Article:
And through all of this. Through all of this digging and sorting and questioning and researching, they were starting to form beliefs. Beliefs based on the research they had done. Beliefs that many times were different than ones they held at the start of our work. Beliefs that were more nuanced, more reflective of the research they had done, more based in the work they had done to seek out multiple perspectives. These beliefs were evidence that they had grappled with complex issues and that they had researched from a wide variety of sources. These beliefs were based on information they had read, not merely based on what the adults around them had told them.

So now, they were ready to make their claims.

The first thing that we needed to do, was to understand what a claim statement really is. When I thought about what I wanted my students to craft, I really had to wrestle myself with the difference between an opinion, a fact and a claim. After looking around online, looking at the Common Core standards and thinking about what I wanted my students to be able to do in the world outside of my classroom, I settled on these beliefs about a claim statement:

It needed to a statement that expresses what YOU believe to be true BASED on the research that you have done.

It is not just a fact or a series of facts, but your interpretation of those facts because people can look at the same set of facts and interpret them in many different ways.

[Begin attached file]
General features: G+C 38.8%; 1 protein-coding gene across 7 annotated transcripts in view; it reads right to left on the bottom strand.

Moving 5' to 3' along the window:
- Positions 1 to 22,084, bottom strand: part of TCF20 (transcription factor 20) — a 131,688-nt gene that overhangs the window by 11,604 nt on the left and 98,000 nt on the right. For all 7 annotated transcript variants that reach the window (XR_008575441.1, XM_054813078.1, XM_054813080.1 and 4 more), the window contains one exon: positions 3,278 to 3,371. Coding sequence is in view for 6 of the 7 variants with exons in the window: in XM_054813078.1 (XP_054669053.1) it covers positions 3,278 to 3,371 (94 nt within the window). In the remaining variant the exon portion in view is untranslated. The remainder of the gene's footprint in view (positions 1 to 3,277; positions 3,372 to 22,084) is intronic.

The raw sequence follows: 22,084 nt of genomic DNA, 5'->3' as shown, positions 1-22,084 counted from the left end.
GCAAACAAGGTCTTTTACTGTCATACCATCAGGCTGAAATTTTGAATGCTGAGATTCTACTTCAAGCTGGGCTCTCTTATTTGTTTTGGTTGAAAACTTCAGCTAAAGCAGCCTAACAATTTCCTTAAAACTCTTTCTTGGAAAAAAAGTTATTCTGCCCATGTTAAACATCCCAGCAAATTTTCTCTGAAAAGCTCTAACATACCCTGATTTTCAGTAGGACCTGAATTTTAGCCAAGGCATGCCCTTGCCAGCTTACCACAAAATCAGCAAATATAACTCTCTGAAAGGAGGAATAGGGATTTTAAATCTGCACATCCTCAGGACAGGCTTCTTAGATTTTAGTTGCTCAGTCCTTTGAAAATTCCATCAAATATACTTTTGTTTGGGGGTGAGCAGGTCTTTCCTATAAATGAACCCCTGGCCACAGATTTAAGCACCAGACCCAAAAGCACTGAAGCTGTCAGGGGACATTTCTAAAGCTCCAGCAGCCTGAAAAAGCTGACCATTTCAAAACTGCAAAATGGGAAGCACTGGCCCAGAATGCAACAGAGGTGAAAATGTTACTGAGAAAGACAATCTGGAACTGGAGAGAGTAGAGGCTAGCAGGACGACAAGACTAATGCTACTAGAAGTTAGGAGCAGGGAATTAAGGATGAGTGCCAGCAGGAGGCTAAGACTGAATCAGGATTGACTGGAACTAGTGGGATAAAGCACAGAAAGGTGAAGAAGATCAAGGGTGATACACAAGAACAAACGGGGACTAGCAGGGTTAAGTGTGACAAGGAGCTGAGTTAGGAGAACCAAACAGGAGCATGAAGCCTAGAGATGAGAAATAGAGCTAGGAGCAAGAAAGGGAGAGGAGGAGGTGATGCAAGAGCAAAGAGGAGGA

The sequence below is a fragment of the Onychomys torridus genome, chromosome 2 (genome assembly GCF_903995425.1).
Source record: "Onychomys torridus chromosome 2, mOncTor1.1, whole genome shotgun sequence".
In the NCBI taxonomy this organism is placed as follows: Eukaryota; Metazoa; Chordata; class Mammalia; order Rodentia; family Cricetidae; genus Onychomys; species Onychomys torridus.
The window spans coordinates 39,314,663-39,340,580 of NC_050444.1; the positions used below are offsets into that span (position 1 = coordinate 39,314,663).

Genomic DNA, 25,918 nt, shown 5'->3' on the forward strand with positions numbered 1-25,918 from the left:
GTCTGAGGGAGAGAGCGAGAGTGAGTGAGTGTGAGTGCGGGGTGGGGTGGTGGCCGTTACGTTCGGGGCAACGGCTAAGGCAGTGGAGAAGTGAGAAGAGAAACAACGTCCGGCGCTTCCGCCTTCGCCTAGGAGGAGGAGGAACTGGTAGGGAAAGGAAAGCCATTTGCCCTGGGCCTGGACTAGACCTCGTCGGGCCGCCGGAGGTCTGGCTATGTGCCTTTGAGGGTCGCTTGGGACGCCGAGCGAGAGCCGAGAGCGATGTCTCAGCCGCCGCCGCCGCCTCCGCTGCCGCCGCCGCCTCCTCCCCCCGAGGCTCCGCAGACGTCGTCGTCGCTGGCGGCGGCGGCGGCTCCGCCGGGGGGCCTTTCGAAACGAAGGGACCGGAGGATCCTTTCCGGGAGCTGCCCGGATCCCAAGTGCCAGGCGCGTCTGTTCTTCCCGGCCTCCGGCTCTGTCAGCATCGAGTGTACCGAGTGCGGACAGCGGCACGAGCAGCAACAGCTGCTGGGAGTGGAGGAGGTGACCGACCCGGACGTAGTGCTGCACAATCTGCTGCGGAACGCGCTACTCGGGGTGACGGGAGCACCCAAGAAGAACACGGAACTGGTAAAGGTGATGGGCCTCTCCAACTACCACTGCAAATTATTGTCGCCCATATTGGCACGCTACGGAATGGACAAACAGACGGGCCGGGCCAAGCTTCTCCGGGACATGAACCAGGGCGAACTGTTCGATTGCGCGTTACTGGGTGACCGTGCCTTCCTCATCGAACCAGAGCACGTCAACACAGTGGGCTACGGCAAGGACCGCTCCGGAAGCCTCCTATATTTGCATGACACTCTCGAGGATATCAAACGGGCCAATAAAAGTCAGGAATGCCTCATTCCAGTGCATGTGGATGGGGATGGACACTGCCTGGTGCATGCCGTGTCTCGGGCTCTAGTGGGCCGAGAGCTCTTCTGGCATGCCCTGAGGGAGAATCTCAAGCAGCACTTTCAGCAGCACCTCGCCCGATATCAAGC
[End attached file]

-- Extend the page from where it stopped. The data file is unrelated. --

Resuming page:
It should be a statement that could be argued. If everyone, or most everyone, around you would agree with you, then it isn’t really a claim statement.

It should be more than just an opinion, but an opinion that provides evidence that you have done research and that the information you have gathered has influenced and refined your opinion.

It should be evidence that you understand more about a topic or issue now than you did before you began researching or learning about that topic.

Once I understood this for myself, I needed to help my students understand what I wanted them to do.  I began with this anchor chart:

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After having a discussion based on this anchor chart, I warned my students that they would be asked to start brainstorming claim statements in the next few days. If they did not feel as if they had enough research at this point, then they needed to change something about the way they were researching so that they would be ready.

On a day when I was going to be out at a meeting, I left THIS packet for my sub to go through with my students.  I was hoping that these examples would help them to start thinking about their own possible claim statements.  I shared my own possible claim statements after doing some extensive research on the Immigration Ban.  I shared with my students some examples of possible claim statements AND some of examples of statements that were NOT claim statements.  This was all written out in the packet.

When I returned, I asked my students to think back on all the research that they had done up to this point. I asked them to look back at the notes that they had taken. I asked them to think about what they had come to believe about their topics based on the research they had done. And then I asked them to craft, on their own, a few possible claim statements that might synthesize their current understanding and their current beliefs on their topic.